CHARLOTTE, N.C. — Black voters historically make up a huge voting bloc for the Democratic Party, and the Biden campaign is working to further motivate the key demographic even as it limits in-person events due to the coronavirus pandemicWith voting underway in North Carolina, U.S. Sen. Kamala Harris, the Democratic vice presidential nominee, along with the Congressional Black Caucus PAC, hosted a virtual rally focused on the state Friday night. The event commemorated Friday’s inaugural National Black Voter Day, a day created by the National Urban League, BET, and many civil rights organization...
The Charlotte Observer
New CDC study highlights threat of coronavirus spread on lengthy flights
A single airline passenger unknowingly sickened with coronavirus managed to infect 15 other people aboard the 10-hour trip to Vietnam, highlighting the dangers of travel amid the pandemic.The global health crisis had only just begun its spread across Europe when the plane took off from a London airport back in March. By the time it touched down in the Vietnamese city of Hanoi, 12 passengers in business class, two in economy and a single crew member had contracted the fast-spreading disease.Researchers behind a new Centers for Disease Control study, slated to be published in November, identifie...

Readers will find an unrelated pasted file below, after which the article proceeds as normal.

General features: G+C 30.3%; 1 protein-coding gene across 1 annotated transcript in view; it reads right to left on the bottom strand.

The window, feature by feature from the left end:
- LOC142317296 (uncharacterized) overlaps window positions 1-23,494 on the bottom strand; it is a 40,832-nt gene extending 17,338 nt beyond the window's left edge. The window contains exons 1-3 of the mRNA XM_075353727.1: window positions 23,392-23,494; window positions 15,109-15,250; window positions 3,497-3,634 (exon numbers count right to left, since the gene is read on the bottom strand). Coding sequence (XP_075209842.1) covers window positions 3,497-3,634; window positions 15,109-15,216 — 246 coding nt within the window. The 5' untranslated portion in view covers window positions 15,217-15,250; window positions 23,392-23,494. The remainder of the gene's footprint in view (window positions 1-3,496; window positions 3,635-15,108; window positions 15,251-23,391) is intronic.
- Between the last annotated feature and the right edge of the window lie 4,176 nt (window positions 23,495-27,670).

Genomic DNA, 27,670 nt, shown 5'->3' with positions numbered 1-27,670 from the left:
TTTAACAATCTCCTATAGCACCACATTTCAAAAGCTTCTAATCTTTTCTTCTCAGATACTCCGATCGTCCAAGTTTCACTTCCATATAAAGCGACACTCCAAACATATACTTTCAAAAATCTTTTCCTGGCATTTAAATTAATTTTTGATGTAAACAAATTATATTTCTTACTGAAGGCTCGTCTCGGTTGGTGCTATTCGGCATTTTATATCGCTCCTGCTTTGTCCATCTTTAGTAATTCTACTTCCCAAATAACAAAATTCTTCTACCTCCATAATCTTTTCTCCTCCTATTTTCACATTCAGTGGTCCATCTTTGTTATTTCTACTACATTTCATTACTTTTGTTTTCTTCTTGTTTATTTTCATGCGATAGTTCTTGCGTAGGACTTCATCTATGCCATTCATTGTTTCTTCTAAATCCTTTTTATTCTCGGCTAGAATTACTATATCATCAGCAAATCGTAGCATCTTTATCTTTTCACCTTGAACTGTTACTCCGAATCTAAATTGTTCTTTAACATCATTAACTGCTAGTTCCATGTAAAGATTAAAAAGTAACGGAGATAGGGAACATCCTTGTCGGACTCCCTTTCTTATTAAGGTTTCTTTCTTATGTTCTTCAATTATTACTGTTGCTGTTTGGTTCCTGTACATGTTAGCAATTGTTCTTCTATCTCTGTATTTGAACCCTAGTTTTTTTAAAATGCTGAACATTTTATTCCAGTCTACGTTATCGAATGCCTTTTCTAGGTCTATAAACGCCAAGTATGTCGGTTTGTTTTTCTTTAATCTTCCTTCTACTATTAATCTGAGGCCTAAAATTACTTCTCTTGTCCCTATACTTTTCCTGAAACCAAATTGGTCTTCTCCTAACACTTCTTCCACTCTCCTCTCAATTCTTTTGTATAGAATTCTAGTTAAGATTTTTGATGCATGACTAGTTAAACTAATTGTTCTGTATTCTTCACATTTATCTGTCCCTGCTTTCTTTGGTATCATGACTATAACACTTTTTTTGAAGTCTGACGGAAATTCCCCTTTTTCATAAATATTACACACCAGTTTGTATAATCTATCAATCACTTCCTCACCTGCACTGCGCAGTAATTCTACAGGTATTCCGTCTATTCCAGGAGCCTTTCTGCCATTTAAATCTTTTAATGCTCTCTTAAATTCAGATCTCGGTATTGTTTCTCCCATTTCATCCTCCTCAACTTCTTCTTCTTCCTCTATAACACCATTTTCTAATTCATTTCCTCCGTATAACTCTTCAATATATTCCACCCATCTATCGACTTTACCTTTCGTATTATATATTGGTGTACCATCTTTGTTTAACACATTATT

New York Daily News
How wildfire smoke driving people inside lately could affect the spread of the new coronavirus
SEATTLE — The outdoors has been a lifeline for many in Seattle during the COVID-19-induced lockdown. It gave us somewhere to go when gyms and restaurants were closed, and gathering (in small numbers, distantly, with masks) outdoors is much safer, coronavirus-wise, than doing so indoors.But that outlet has been choked off over the past week and a half by wildfire smoke.The acrid air smothering the Puget Sound region was rated “unhealthy,” “very unhealthy,” at times even “hazardous” by the state Department of Ecology. The advice for avoiding it: stay indoors.Assuming people followed that advice,...
The Seattle Times
Biden says Trump 'only cares about the stock market'